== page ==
The landmark judgements of cases that changed the course of women in India
“When the world is silent, even one voice becomes powerful” – Malana Yousafzai
We all know from the past that what was the position of women in our society, but as time is passing many women are coming out as the trailblazers of society. One woman’s voice has its own power. If a woman raises her voice against an issue, she is not only doing it herself but for the other women as well because sometimes one voice is enough to make humanity heard. The verdict of many cases, that were fought to provide justice to one woman, created and continued to bring hope to several women who were facing situations that diminished their dignity and their fundamental right to equality. So, here are the landmark judgements that changed the entire perception of law for women and helped them to achieve the values that treasured in our preamble i.e., justice, liberty, equality and fraternity.
Guidelines that defined Sexual Harassment
The guidelines that defined sexual harassment were commissioned by The Supreme Court on August 13, 1997, through the case of Vishaka Vs the State of Rajasthan. This case was about Bhanwari Devi, a social worker from Bhateri Rajasthan who worked under a Women’s Development Project run by Government. She took up an issue based on the government’s campaign against child marriage. She was brutally gang-raped by five men for preventing child marriage. She decided to go to court as she was determined to seek justice. It was a shocking decision when the trial court acquitted all five accused. Vishaka was a Group for Women’s Education and Research, which took up the cause of Bhanwari Devi. It also joined forces with four other women’s organisations and filed a petition before the Honourable Supreme Court of India on the issue of sexual harassment at the workplace. This put the onus on the employers to provide a safe working environment for women.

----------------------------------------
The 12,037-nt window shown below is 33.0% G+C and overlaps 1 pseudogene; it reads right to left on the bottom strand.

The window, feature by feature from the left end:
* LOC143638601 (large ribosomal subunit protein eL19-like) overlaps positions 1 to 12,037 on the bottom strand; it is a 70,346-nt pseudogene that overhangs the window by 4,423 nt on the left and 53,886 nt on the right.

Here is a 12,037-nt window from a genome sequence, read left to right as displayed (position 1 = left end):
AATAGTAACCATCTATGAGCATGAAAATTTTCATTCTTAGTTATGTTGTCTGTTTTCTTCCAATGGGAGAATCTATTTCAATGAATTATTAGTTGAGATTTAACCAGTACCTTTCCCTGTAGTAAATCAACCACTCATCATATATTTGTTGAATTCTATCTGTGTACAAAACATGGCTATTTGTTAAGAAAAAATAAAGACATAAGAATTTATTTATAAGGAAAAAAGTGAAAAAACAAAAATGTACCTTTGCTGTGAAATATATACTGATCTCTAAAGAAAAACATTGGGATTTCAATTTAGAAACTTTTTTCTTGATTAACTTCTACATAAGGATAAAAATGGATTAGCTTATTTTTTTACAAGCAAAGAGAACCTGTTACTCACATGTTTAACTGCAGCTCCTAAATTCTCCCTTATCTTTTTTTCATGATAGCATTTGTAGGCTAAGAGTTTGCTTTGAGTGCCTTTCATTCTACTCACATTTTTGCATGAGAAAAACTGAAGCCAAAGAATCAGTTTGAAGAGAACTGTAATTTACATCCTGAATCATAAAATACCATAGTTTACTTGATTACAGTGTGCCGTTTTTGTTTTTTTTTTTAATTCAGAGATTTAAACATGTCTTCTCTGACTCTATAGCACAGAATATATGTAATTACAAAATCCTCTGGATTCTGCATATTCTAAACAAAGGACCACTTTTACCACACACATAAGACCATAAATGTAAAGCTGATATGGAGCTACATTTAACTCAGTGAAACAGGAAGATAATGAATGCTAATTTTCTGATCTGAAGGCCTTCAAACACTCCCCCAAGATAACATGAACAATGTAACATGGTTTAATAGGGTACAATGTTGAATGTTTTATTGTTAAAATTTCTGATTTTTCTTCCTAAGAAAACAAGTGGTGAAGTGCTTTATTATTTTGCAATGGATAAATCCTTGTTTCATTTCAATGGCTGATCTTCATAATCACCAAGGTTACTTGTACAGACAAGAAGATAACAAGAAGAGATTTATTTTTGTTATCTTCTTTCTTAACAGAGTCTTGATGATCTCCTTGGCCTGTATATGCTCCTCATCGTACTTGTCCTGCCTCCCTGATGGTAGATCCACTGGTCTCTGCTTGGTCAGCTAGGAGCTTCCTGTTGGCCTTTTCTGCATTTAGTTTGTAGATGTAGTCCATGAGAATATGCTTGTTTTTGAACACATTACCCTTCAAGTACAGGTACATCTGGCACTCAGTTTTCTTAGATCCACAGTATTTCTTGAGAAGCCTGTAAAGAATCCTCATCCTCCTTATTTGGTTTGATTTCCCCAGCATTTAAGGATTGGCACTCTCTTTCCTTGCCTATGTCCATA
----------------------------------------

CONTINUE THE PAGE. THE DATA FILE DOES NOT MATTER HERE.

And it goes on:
Online Harassment -
Tamil Nadu Vs Suhas Katti was the case that led to the first conviction under the Information Technology Act, 2000. The accused was a family friend of the victim. The accused wanted to marry the victim but the victim refused and married someone else. The marriage didn’t last and they broke apart. On seeing this as an opportunity the accused asked her for marriage. The victim refused again. On being refused again, the accused posted indecent and defamatory messages about the victim on Yahoo messenger groups harming her reputation and insulting her modesty. The victim began to receive phone calls from unknown people soliciting sex work. This was because the accused forwarded emails received in a fake account that was opened by him in the victim’s name.
The victim filed a complaint in February 2004. Within seven months the accused was convicted. At the time of these merciless trolls and other forms of online harassment, this judgment acted as a tool for the woman to safeguard their dignity.
Banning the sale of acid –
The ruling of the ban on the sale of acid took place after the case Laxmi Vs Union of India. This case led to many rule-like:
dealers can only sell the acid if the buyer has a valid identity proof and states that why does he or she have to purchase it.